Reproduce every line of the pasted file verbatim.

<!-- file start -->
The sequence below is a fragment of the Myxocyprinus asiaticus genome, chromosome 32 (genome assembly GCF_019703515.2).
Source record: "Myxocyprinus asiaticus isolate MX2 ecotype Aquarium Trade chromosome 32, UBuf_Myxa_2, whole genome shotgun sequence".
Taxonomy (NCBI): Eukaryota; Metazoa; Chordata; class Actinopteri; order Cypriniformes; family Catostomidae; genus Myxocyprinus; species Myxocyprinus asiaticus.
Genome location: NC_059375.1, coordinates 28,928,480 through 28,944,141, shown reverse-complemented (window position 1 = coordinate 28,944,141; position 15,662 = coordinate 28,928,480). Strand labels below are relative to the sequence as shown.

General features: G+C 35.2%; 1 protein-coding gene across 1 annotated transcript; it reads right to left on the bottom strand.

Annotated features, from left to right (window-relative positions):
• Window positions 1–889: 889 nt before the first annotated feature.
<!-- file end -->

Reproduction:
The sequence below is a fragment of the Myxocyprinus asiaticus genome, chromosome 32 (genome assembly GCF_019703515.2).
Source record: "Myxocyprinus asiaticus isolate MX2 ecotype Aquarium Trade chromosome 32, UBuf_Myxa_2, whole genome shotgun sequence".
Taxonomy (NCBI): Eukaryota; Metazoa; Chordata; class Actinopteri; order Cypriniformes; family Catostomidae; genus Myxocyprinus; species Myxocyprinus asiaticus.
Genome location: NC_059375.1, coordinates 28,928,480 through 28,944,141, shown reverse-complemented (window position 1 = coordinate 28,944,141; position 15,662 = coordinate 28,928,480). Strand labels below are relative to the sequence as shown.

General features: G+C 35.2%; 1 protein-coding gene across 1 annotated transcript; it reads right to left on the bottom strand.

Annotated features, from left to right (window-relative positions):
• Window positions 1–889: 889 nt before the first annotated feature.